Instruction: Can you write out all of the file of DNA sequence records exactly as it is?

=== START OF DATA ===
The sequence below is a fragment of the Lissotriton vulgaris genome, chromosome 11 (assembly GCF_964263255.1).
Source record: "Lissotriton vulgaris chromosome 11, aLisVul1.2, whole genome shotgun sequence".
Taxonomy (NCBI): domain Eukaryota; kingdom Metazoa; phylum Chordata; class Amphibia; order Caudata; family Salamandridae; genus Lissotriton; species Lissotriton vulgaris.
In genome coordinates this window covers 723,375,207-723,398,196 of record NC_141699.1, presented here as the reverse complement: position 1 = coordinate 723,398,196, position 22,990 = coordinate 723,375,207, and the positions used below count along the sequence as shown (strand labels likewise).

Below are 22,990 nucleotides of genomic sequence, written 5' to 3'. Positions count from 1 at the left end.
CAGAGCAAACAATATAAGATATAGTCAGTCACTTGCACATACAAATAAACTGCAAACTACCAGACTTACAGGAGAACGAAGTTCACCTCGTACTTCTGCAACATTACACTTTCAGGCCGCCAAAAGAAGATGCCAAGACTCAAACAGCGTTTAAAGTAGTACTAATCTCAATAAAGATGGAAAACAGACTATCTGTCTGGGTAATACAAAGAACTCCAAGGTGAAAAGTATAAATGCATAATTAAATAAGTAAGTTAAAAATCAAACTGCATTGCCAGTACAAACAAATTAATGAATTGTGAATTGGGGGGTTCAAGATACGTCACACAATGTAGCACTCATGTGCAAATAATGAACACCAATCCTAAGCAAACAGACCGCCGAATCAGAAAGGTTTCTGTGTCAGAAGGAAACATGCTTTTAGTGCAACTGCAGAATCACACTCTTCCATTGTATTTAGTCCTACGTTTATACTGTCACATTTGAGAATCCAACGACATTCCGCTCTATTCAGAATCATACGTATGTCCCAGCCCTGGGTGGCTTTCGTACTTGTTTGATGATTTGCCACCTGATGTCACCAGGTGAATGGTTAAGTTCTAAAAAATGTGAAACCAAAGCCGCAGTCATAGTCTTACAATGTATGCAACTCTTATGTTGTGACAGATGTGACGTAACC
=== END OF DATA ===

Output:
The sequence below is a fragment of the Lissotriton vulgaris genome, chromosome 11 (assembly GCF_964263255.1).
Source record: "Lissotriton vulgaris chromosome 11, aLisVul1.2, whole genome shotgun sequence".
Taxonomy (NCBI): domain Eukaryota; kingdom Metazoa; phylum Chordata; class Amphibia; order Caudata; family Salamandridae; genus Lissotriton; species Lissotriton vulgaris.
In genome coordinates this window covers 723,375,207-723,398,196 of record NC_141699.1, presented here as the reverse complement: position 1 = coordinate 723,398,196, position 22,990 = coordinate 723,375,207, and the positions used below count along the sequence as shown (strand labels likewise).

Below are 22,990 nucleotides of genomic sequence, written 5' to 3'. Positions count from 1 at the left end.
CAGAGCAAACAATATAAGATATAGTCAGTCACTTGCACATACAAATAAACTGCAAACTACCAGACTTACAGGAGAACGAAGTTCACCTCGTACTTCTGCAACATTACACTTTCAGGCCGCCAAAAGAAGATGCCAAGACTCAAACAGCGTTTAAAGTAGTACTAATCTCAATAAAGATGGAAAACAGACTATCTGTCTGGGTAATACAAAGAACTCCAAGGTGAAAAGTATAAATGCATAATTAAATAAGTAAGTTAAAAATCAAACTGCATTGCCAGTACAAACAAATTAATGAATTGTGAATTGGGGGGTTCAAGATACGTCACACAATGTAGCACTCATGTGCAAATAATGAACACCAATCCTAAGCAAACAGACCGCCGAATCAGAAAGGTTTCTGTGTCAGAAGGAAACATGCTTTTAGTGCAACTGCAGAATCACACTCTTCCATTGTATTTAGTCCTACGTTTATACTGTCACATTTGAGAATCCAACGACATTCCGCTCTATTCAGAATCATACGTATGTCCCAGCCCTGGGTGGCTTTCGTACTTGTTTGATGATTTGCCACCTGATGTCACCAGGTGAATGGTTAAGTTCTAAAAAATGTGAAACCAAAGCCGCAGTCATAGTCTTACAATGTATGCAACTCTTATGTTGTGACAGATGTGACGTAACC